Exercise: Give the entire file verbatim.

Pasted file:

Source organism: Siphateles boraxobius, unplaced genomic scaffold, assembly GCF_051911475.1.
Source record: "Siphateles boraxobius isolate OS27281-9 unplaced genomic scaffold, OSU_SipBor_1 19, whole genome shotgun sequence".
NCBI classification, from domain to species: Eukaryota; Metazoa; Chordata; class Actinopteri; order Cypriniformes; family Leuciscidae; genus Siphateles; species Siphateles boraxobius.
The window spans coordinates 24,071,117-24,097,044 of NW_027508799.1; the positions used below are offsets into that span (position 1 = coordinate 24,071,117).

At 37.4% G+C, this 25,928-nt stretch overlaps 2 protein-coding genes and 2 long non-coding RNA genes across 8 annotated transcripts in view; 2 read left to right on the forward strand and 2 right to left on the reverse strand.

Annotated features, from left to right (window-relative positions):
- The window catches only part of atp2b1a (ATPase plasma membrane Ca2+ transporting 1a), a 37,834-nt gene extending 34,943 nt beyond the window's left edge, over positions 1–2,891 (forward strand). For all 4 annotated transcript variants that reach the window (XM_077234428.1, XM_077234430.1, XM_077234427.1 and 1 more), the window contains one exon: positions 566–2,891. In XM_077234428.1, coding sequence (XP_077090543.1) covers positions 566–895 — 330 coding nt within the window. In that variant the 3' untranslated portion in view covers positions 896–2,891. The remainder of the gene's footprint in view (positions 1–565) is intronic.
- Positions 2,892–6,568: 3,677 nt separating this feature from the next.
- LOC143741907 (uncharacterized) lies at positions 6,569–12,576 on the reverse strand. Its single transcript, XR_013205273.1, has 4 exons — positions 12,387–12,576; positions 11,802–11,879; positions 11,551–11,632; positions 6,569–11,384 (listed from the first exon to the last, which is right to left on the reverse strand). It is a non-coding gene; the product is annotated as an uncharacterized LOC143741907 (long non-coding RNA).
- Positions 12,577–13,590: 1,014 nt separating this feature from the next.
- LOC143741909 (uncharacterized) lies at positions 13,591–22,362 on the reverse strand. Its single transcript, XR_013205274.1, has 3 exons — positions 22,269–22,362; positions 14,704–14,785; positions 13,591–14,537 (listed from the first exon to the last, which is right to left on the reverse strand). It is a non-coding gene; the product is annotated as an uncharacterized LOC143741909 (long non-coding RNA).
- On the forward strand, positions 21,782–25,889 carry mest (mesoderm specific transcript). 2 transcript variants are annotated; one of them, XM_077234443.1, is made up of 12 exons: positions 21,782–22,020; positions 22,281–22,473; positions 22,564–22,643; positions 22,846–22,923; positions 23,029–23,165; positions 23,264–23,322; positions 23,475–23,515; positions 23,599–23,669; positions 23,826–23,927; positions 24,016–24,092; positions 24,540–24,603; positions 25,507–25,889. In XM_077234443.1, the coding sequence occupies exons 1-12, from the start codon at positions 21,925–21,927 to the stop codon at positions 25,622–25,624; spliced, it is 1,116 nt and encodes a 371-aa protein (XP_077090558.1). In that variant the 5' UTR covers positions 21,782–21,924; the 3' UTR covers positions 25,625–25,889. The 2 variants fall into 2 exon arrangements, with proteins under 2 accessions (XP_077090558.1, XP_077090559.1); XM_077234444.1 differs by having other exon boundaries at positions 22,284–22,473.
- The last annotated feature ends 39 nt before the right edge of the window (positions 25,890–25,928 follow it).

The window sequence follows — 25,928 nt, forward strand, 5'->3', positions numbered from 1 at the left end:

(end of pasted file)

Source organism: Siphateles boraxobius, unplaced genomic scaffold, assembly GCF_051911475.1.
Source record: "Siphateles boraxobius isolate OS27281-9 unplaced genomic scaffold, OSU_SipBor_1 19, whole genome shotgun sequence".
NCBI classification, from domain to species: Eukaryota; Metazoa; Chordata; class Actinopteri; order Cypriniformes; family Leuciscidae; genus Siphateles; species Siphateles boraxobius.
The window spans coordinates 24,071,117-24,097,044 of NW_027508799.1; the positions used below are offsets into that span (position 1 = coordinate 24,071,117).

At 37.4% G+C, this 25,928-nt stretch overlaps 2 protein-coding genes and 2 long non-coding RNA genes across 8 annotated transcripts in view; 2 read left to right on the forward strand and 2 right to left on the reverse strand.

Annotated features, from left to right (window-relative positions):
- The window catches only part of atp2b1a (ATPase plasma membrane Ca2+ transporting 1a), a 37,834-nt gene extending 34,943 nt beyond the window's left edge, over positions 1–2,891 (forward strand). For all 4 annotated transcript variants that reach the window (XM_077234428.1, XM_077234430.1, XM_077234427.1 and 1 more), the window contains one exon: positions 566–2,891. In XM_077234428.1, coding sequence (XP_077090543.1) covers positions 566–895 — 330 coding nt within the window. In that variant the 3' untranslated portion in view covers positions 896–2,891. The remainder of the gene's footprint in view (positions 1–565) is intronic.
- Positions 2,892–6,568: 3,677 nt separating this feature from the next.
- LOC143741907 (uncharacterized) lies at positions 6,569–12,576 on the reverse strand. Its single transcript, XR_013205273.1, has 4 exons — positions 12,387–12,576; positions 11,802–11,879; positions 11,551–11,632; positions 6,569–11,384 (listed from the first exon to the last, which is right to left on the reverse strand). It is a non-coding gene; the product is annotated as an uncharacterized LOC143741907 (long non-coding RNA).
- Positions 12,577–13,590: 1,014 nt separating this feature from the next.
- LOC143741909 (uncharacterized) lies at positions 13,591–22,362 on the reverse strand. Its single transcript, XR_013205274.1, has 3 exons — positions 22,269–22,362; positions 14,704–14,785; positions 13,591–14,537 (listed from the first exon to the last, which is right to left on the reverse strand). It is a non-coding gene; the product is annotated as an uncharacterized LOC143741909 (long non-coding RNA).
- On the forward strand, positions 21,782–25,889 carry mest (mesoderm specific transcript). 2 transcript variants are annotated; one of them, XM_077234443.1, is made up of 12 exons: positions 21,782–22,020; positions 22,281–22,473; positions 22,564–22,643; positions 22,846–22,923; positions 23,029–23,165; positions 23,264–23,322; positions 23,475–23,515; positions 23,599–23,669; positions 23,826–23,927; positions 24,016–24,092; positions 24,540–24,603; positions 25,507–25,889. In XM_077234443.1, the coding sequence occupies exons 1-12, from the start codon at positions 21,925–21,927 to the stop codon at positions 25,622–25,624; spliced, it is 1,116 nt and encodes a 371-aa protein (XP_077090558.1). In that variant the 5' UTR covers positions 21,782–21,924; the 3' UTR covers positions 25,625–25,889. The 2 variants fall into 2 exon arrangements, with proteins under 2 accessions (XP_077090558.1, XP_077090559.1); XM_077234444.1 differs by having other exon boundaries at positions 22,284–22,473.
- The last annotated feature ends 39 nt before the right edge of the window (positions 25,890–25,928 follow it).

The window sequence follows — 25,928 nt, forward strand, 5'->3', positions numbered from 1 at the left end: